This isn’t a topic that I am embarrassed to talk about, but I do understand how some women are not comfortable talking about wearing hair. I feel better just letting people know, because that’s easier than keeping it hidden and wondering if you can tell that this isn’t my bio hair. I am hoping that by writing this post, I can make some women feel more comfortable talking about hair, because hair loss is something that happens to a lot of women – sometimes it’s just temporary (during pregnancy or high stress times) and sometimes it’s permanent.
My family has thin hair that just gets thinner over time. That’s just how it is. We also have very dark hair (Im like N4-N6) so any areas that are thin show up more than they would if I was a blonde because there is more of a contrast between my hair color and my scalp color. I was always jealous of people who could put their hair into a pony tail. When I tried to put my hair up, the pony was so thin that a regular elastic would just fall out. I had to buy the little tiny clear elastics that you use on babies hair, and my pony tail would look so skinny and scraggly. I tried every volumizing and hair growth shampoo & conditioner that I could get my hands on. I even stopped using conditioner because the crispier and more damaged my hair got, the thicker it looked.
About 3.5 years ago, I started to feel self conscious about how thin my hair was. I was searching online and found Lock-n-Long hair extensions. This company offers extensions that can be put in at home, and they last 4-6 months without having to be re-installed every day. I bought a set of these and had my friend install them in my dining room. Within minutes I had the thick and long hair that I always wanted. I also had an additional 100g of weight on my head.
With these extensions, you wash your hair with them in.
Washing your hair strips the hair of it’s natural oils that help keep your hair shiny, silky, and flexible. With bio hair (the hair you grow), your body produces more oils to coat the hair over the few days between washes. When you wash extensions, you still strip them of the oils, but they do not have a way of producing the same oil that your body does. Therefore, the extensions dry out way faster than your natural hair would and they turn into a tangled, crispy mess. One way to combat this is to condition your hair and apply a hair oil when you get out of the shower. But, ideally, you still only wash your hair every 4-5 days.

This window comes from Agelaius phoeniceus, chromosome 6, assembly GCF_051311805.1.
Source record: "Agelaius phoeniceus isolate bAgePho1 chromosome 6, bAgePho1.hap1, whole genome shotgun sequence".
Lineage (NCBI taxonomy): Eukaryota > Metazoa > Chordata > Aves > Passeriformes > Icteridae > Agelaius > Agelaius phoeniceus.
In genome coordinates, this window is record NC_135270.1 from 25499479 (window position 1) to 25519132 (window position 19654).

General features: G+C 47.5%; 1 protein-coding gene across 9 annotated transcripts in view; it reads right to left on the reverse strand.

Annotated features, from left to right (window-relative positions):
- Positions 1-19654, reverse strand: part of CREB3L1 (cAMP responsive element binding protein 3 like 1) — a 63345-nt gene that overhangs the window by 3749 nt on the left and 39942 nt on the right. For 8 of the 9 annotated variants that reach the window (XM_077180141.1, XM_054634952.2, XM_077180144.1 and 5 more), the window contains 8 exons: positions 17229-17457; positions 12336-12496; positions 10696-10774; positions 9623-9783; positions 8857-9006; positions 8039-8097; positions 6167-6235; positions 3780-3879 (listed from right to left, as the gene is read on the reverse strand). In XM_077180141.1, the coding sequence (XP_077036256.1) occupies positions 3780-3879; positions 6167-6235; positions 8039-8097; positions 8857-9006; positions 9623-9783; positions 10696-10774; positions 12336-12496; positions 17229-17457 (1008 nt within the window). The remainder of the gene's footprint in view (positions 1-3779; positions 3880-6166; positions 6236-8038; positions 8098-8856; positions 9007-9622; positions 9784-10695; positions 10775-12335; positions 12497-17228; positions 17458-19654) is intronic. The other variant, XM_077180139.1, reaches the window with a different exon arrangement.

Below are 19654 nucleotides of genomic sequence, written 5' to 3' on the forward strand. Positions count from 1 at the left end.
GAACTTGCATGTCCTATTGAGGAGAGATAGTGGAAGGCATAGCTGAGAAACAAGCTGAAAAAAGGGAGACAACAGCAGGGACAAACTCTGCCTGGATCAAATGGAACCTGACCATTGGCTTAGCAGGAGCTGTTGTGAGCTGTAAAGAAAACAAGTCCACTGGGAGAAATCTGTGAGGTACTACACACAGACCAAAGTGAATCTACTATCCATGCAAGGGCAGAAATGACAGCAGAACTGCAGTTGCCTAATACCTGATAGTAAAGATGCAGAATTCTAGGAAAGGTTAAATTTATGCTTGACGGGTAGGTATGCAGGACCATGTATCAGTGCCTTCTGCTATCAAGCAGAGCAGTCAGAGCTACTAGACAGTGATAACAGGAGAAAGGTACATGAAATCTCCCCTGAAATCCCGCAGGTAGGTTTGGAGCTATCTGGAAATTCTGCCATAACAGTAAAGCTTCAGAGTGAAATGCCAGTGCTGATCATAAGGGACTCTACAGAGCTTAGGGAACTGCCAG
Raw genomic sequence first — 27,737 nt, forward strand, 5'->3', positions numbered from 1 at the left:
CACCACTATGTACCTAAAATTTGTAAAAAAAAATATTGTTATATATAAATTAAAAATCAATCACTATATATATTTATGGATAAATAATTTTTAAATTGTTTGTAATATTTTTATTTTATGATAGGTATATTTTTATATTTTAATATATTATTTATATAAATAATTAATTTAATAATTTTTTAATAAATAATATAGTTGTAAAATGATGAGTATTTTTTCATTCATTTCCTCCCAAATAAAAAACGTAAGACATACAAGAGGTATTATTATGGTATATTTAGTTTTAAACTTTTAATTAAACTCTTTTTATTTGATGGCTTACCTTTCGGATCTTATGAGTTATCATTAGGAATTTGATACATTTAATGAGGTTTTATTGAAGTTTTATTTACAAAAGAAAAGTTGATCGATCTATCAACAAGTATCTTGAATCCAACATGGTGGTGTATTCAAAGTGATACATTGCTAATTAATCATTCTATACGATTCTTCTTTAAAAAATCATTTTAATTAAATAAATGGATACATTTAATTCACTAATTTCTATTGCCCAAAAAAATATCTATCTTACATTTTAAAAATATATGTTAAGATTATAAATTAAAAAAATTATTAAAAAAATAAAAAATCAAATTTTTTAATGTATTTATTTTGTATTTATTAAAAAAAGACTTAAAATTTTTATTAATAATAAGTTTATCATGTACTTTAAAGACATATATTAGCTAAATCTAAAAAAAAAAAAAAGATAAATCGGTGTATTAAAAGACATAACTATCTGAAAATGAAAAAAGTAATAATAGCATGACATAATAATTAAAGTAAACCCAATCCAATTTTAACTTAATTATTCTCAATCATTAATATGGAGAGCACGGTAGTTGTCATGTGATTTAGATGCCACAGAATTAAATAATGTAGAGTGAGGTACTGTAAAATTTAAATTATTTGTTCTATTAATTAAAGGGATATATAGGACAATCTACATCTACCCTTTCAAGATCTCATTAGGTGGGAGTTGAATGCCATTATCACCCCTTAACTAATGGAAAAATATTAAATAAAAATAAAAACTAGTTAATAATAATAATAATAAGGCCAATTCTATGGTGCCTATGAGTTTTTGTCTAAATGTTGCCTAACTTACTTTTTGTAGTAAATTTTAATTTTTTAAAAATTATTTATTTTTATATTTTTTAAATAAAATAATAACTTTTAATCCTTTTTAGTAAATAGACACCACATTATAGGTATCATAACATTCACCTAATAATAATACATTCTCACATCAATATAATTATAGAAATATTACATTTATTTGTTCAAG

It also becomes increasingly difficult to fully wash your hair. Getting your fingers and the soap around all of the new wefts of hair attached to your head can be a struggle. And then you need to get that soap out! For the first few weeks my head felt dry and I was noticing that I couldn’t get the soap out of all the areas. I started spending a lot more time in the shower to perfect my wash.
My 10 minute hair wash turned into a 30-40 minute hair wash. This didn’t include the dry time.
After 3 years, I noticed the weight of the extensions was just too much on my hair. My hair stopped growing in the areas where I had the extensions attached. I could barely put my hair up in a pony because my natural hair was so thin that I couldn’t hide the extensions. I was spending way too much time doing my hair every day as I had to try to ‘hide’ the extensions before I went outside. I also started thinning more on top of my head and I wanted a way to be able to cover that.
I never actually bought a topper, but I did want to discuss why I didn’t.
I started working with this amazing woman who was very open about wearing a wig. I was so intrigued and wanted to try one for myself. I went to our local medical wig shop (there was only 1 place in Halifax to get wigs that weren’t synthetic) to try some on. The lady working there took one look at me and decided that I shouldn’t wear a wig because it would simply be too uncomfortable for me. She suggested a topper, and brought out a few samples to show me how they worked.
If you are unfamiliar with a topper, it’s basically like an oval of hair that clips onto the top of your head, think toupee, but the hair is as long or a similar length as your natural hair. It’s great for women (or men) who have hair loss on the top of their head or who are looking for more volume. So you just clip it on, and then style it with your natural hair.
The thing that I didn’t love about the toppers were:
- I would still have to style my natural hair to match/blend with the topper every day – which takes time, and damages both my topper and bio hair even further
- The clips in toppers are known to increase hair loss in the areas they touch
- They can cost as much as a full wig. I was quoted $1700 CAD + styling + tax for a 16″ length topper.